For the first time national food policies, from GM seeds to school lunches, are part of five parties' platforms.
By Colleen Kimmett, Yesterday, TheTyee.ca
Voters are hungry for food policy. All five federal political parties apparently think so, given that each of them has made a national food strategy part of their platforms this election. It's a first, and food advocates across the country are pleased to see it.
Liberal leader Michael Ignatieff was out front, and now the NDP, Conservative, Bloc Quebecois and Green parties have followed suit with their own promises to support a Canadian food policy in some form or another.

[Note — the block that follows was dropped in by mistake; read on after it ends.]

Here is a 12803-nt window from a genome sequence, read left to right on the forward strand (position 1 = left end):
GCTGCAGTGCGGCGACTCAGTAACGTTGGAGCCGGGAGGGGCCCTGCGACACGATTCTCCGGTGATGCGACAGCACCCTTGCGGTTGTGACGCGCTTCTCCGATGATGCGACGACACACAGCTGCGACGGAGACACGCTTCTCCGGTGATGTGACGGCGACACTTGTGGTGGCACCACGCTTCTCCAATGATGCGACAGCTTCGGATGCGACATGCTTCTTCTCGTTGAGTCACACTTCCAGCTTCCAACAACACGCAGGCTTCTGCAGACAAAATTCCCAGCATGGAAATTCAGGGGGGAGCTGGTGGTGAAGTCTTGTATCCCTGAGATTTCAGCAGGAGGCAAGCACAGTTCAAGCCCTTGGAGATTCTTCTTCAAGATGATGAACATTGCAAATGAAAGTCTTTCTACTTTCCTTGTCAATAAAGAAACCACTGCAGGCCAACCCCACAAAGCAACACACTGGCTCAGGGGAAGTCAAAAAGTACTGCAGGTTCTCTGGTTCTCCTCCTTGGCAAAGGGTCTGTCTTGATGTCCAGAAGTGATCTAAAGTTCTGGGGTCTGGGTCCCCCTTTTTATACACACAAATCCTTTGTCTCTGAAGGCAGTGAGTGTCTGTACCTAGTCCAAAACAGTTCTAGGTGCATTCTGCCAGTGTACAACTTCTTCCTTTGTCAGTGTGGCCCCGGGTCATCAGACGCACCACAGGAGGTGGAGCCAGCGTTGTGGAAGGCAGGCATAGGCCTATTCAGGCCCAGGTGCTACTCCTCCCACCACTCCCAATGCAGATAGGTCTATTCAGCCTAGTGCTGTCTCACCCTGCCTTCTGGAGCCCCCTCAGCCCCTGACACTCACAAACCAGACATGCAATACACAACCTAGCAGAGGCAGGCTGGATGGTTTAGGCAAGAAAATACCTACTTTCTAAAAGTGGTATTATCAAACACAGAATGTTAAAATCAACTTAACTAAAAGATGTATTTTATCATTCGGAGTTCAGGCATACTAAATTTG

Many developing countries, after all, including Brazil, India and Bangladesh already have long-term policy goals and plans around food security.
Last year the governments of Britain and Australia committed to developing national food strategies and the call for a similar plan here in Canada has been growing from a chorus of diverse interests: farmers, industry, consumers, social justice non-profits, environmental NGOs and academics.
They all agree on one thing: in the face of global food shortages, climate change and a growing world population to feed, Canada needs to have a national discussion about food. What is much less clear is what should be included in a national food strategy, and how the federal government should pursue it.